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tions: The gas reaches local equilibrium in a collision time or so; the one-particle distribution function has a local MaxwellBoltzmann form (or whatever form is appropriate), call it fi; a second time scale is assumed where space gradients are still small, but collective modes develop at large distances and at times much greater than molecular collision times. Then one assumes a general functional perturbation expansion exists of the form

The solubility conditions for this are that L1 must be orthogonal to the five zero eigenmodes of C (()) = 0 (the solutions are 1, v, and v2). These solubility conditions are the Euler equation for p, v, and T and the ideal gas equation of state. In this way one derives a sequence of hydrodynamical equations with explicit forms for the transport coefficients. Order 0 gives the Euler equation, order 1 gives the Navier-Stokes equations, order 2 and greater give the generalized hydrodynamical equations, which have some validity only in special situations. The expansion which turns out to be explicitly a spatial is an asymptotic functional expansion, so gradient expansion: going beyond Navier-Stokes takes one away from ordinary fluids rather than closer to them. Solving explicitly for the various (") gives a way to evaluate the transport quantities (viscosity, etc.).

ƒ = ƒ✩(1 + §(1) + §(2) + · · ·),

ƒ =ƒ¿(1+c1(v)(AV) + c2(v)(AV)2 + · · ·)

where is the mean free path in the system and v is the macrovelocity.

The perturbation expansion is set up so that at nth order, the correction to f obeys an integral equation of the form fLC (()) = Ln, where C is the Boltzmann collision operator and L, is an operator that depends only on lower order spatial derivatives. This generates a recursive tower of relations (") whose solubility conditions at order n are the (n - 1)thorder hydrodynamical equations. For example, assume

f = fi (1 +¿1);

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There are many other ways to do the same thing-multiple time expansions, dispersion methods, etc. We have developed everything so far within the conceptual frame of the Boltzmann transport equation. Within that framework the problem of deriving macrodynamical equations and associated transport coefficients reduces to tedious but straightforward linear algebra that has absorbed the best efforts of excellent technical people since the turn of the century. It is a problem best suited to a computer but only recently have algebraic processors of sufficient power been available.

This asymptotic perturbation expansion is a way to compute measurable quantities from microdynamical properties, but the physical insight one gains from doing it is small. The other methods mentioned, especially correlation-function techniques, are much more revealing. All of these comments and approaches carry over directly to the discrete case of the lattice gas. Nothing conceptually new arises in the totally discrete case, but explicit calculations are a great deal easier. ■

Boltzmann equation. The zero-order relation gives the Euler equations and the second-order relation gives the NavierStokes equations. However, Hilbert's method is an asymptotic functional expansion, so that the higher order terms take one away from ordinary fluids rather than closer to them. Nevertheless, solving explicitly for the terms in the functional expansion provides a way of evaluating transport coefficients such as viscosity. (See the "Hilbert Contraction" for more discussion.)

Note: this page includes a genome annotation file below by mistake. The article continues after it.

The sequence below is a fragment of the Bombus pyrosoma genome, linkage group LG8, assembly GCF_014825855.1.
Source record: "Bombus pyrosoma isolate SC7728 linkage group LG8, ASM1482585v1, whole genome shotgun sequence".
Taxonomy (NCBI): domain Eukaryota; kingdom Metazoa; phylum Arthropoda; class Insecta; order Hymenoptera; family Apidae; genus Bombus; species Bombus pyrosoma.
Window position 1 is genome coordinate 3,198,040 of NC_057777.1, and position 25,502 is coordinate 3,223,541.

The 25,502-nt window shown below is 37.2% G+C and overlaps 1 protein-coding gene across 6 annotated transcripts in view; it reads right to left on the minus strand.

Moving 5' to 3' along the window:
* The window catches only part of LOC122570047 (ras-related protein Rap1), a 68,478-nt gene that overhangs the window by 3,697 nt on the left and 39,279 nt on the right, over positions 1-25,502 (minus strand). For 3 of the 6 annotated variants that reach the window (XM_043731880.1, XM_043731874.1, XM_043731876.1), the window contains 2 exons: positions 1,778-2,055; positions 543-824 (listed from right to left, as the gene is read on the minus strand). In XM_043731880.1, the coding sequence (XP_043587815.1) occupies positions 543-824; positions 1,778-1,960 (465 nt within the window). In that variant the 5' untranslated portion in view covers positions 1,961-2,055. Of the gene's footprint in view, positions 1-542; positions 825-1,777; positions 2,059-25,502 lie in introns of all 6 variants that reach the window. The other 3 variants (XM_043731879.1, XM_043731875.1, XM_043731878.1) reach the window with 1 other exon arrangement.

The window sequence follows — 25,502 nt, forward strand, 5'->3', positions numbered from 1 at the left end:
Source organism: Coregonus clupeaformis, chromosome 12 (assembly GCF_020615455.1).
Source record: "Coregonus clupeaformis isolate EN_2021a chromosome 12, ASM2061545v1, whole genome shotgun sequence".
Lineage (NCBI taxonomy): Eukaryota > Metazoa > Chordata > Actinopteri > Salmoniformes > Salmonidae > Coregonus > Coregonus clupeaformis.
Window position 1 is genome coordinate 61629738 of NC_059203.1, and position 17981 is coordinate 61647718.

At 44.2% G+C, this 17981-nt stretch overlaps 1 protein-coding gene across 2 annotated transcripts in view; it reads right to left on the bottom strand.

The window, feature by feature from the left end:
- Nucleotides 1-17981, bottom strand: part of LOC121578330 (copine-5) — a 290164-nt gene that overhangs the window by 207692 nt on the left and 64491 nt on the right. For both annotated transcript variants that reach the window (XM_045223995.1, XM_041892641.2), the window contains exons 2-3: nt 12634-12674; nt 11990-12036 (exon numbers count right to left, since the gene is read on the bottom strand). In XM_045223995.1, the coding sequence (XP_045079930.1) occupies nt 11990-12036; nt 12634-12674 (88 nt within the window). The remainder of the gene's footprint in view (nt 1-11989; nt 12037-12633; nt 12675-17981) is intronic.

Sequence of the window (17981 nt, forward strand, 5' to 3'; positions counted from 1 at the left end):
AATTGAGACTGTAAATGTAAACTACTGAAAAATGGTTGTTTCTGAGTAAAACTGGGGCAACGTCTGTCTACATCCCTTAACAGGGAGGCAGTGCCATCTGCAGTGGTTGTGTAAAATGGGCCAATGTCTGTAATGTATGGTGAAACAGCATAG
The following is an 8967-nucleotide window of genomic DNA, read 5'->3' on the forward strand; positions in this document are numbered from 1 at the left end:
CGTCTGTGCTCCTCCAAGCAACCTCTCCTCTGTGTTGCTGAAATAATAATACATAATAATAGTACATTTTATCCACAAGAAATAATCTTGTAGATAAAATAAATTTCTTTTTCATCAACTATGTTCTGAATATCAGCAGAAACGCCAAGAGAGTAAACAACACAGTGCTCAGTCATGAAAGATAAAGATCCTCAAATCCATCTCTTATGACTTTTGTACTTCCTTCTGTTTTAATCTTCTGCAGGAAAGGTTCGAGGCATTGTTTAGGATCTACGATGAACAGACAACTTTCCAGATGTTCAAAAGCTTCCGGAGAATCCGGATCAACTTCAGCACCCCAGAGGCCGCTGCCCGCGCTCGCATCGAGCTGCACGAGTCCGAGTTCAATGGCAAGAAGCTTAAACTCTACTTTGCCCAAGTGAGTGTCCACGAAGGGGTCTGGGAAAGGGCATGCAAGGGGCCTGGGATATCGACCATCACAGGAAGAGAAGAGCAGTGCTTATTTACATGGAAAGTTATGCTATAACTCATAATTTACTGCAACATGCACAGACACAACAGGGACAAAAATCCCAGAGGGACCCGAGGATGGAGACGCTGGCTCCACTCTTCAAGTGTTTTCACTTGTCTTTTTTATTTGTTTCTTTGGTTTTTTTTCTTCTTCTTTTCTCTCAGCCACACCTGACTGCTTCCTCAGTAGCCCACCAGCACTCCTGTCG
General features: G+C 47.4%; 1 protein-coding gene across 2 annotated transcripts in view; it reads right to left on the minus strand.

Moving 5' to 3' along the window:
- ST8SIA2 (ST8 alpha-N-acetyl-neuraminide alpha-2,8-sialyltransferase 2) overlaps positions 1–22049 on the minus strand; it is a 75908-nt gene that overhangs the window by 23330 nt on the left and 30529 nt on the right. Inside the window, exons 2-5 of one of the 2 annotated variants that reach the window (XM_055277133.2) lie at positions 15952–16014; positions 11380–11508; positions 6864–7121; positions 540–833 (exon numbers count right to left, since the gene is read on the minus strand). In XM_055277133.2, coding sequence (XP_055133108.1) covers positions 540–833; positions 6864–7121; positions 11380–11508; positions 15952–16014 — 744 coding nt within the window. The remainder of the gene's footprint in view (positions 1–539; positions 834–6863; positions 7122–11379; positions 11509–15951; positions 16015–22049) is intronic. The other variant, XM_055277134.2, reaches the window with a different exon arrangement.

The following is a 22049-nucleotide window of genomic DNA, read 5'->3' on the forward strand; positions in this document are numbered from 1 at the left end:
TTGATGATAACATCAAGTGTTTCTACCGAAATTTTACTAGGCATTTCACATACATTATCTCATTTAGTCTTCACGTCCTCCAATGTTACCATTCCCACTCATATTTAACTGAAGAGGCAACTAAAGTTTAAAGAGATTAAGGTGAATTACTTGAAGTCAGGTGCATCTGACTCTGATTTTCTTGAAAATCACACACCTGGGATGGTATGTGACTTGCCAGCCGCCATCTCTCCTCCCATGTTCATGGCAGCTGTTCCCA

Summary of the Kinetic Theory Pic-
ture. Our review of the kinetic theory
description of fluids introduced a num-
ber of important concepts: the idea of
local thermal equilibrium; the character-
ization of an equilibrium state by a few
macroscopic observables; the Boltzmann
transport equation for systems of many
identical objects (with ordinary statistics)
in collision; and the fact that a solution
to the Boltzmann transport equation is
an ensemble of equilibrium states.
"The Hilbert Contraction” we introduced
the linear approximation to the Boltz-
mann equation with which one can de-
rive the Navier-Stokes equations for sys-
tems not too far (in an appropriate sense)
from equilibrium in terms of these same
macroscopic observables (density, pres-
sure, temperature, etc.). We then outlined
a method for calculating the coupling
constants in the Navier-Stokes system-
that is, the strengths of the nonlinear
terms-as a function of any particular mi-

This review was intended to give a flavor for the chain of reasoning involved. We will use this chain again in the totally discrete lattice world. However, just as important as understanding the kinetic theory viewpoint is keeping in mind its limitations. In particular, notice that perturbation theory was the main tool used for going from the exact Boltzmann transport equation to the Navier-Stokes equations. We did not discover more pow

erful techniques for finding solutions to the Navier-Stokes equations than we had before. To go from the Boltzmann to the Navier-Stokes description, we made many smoothness assumptions in various probabilistic disguises; in other words, we recreated an approximation to the continuum. It is true one could compute (at least for relatively simple systems) the transport coefficients, but in a sense these coefficients are a property of microkinetics, not macrodynamics.

We are at a point where we can ask some questions about the emergence of macrodynamics from microscopic physics. It is clear by now that microscopic conservation laws, those of mass, momentum, and energy are crucial in fixing the form of large-scale dynamics. These are in a sense sacred. But one can question the importance of the description of individual collisions. How detailed must micromechanics be to generate the qualitative behavior predicted by the Navier-Stokes equations? Can it be done with simple collisions and very few classes of them? There exists a whole collection of equations whose functional form is very nearly that of the Navier-Stokes equations. What microworlds generate these? Do we have to be exactly at the Navier-Stokes equations to generate the qualitative behavior and numerical values that we derive from the Navier-Stokes equations or from real fluid experiments? Is it possible to design a collection of synthetic microworlds that could be considered local-interaction board games, all having Navier-Stokes macrodynamics? In other words, does the detailed microphysics of fluids get washed out of the macrodynamical picture under very rapid iteration of the deterministic system? If the microgame is simple enough to update it deterministically on a parallel machine, is the density of states required to see everything we see in ordinary Navier-Stokes simulations much smaller than the density of atoms in real physical fluids? If so, these synthetic